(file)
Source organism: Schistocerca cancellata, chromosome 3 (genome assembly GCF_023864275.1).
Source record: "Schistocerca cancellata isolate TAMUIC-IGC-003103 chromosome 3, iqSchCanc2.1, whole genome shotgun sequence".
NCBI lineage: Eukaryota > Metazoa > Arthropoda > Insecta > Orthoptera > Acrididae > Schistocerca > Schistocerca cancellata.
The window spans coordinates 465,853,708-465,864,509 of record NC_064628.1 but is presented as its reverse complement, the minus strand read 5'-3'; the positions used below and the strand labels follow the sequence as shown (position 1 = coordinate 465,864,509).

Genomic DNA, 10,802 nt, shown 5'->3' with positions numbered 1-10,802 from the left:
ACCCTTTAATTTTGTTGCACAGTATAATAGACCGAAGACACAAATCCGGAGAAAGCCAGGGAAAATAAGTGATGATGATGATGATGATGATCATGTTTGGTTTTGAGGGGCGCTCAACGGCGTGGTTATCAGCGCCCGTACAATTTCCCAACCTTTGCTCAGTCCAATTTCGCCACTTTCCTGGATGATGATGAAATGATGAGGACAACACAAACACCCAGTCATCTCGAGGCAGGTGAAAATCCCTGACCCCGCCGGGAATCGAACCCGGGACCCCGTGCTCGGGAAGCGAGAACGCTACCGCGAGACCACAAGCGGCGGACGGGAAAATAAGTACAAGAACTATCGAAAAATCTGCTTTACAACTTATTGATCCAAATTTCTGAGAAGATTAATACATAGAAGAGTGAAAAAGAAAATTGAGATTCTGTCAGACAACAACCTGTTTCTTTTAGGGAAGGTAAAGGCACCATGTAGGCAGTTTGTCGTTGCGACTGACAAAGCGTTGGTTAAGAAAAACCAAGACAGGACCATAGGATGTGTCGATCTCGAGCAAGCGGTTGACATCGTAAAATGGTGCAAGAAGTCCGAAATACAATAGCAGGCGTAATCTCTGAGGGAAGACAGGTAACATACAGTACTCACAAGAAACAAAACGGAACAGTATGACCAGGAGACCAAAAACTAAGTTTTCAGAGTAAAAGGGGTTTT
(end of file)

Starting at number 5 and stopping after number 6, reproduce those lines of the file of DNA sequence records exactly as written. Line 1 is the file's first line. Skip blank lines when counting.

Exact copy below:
Genomic DNA, 10,802 nt, shown 5'->3' with positions numbered 1-10,802 from the left:
ACCCTTTAATTTTGTTGCACAGTATAATAGACCGAAGACACAAATCCGGAGAAAGCCAGGGAAAATAAGTGATGATGATGATGATGATGATCATGTTTGGTTTTGAGGGGCGCTCAACGGCGTGGTTATCAGCGCCCGTACAATTTCCCAACCTTTGCTCAGTCCAATTTCGCCACTTTCCTGGATGATGATGAAATGATGAGGACAACACAAACACCCAGTCATCTCGAGGCAGGTGAAAATCCCTGACCCCGCCGGGAATCGAACCCGGGACCCCGTGCTCGGGAAGCGAGAACGCTACCGCGAGACCACAAGCGGCGGACGGGAAAATAAGTACAAGAACTATCGAAAAATCTGCTTTACAACTTATTGATCCAAATTTCTGAGAAGATTAATACATAGAAGAGTGAAAAAGAAAATTGAGATTCTGTCAGACAACAACCTGTTTCTTTTAGGGAAGGTAAAGGCACCATGTAGGCAGTTTGTCGTTGCGACTGACAAAGCGTTGGTTAAGAAAAACCAAGACAGGACCATAGGATGTGTCGATCTCGAGCAAGCGGTTGACATCGTAAAATGGTGCAAGAAGTCCGAAATACAATAGCAGGCGTAATCTCTGAGGGAAGACAGGTAACATACAGTACTCACAAGAAACAAAACGGAACAGTATGACCAGGAGACCAAAAACTAAGTTTTCAGAGTAAAAGGGGTTTT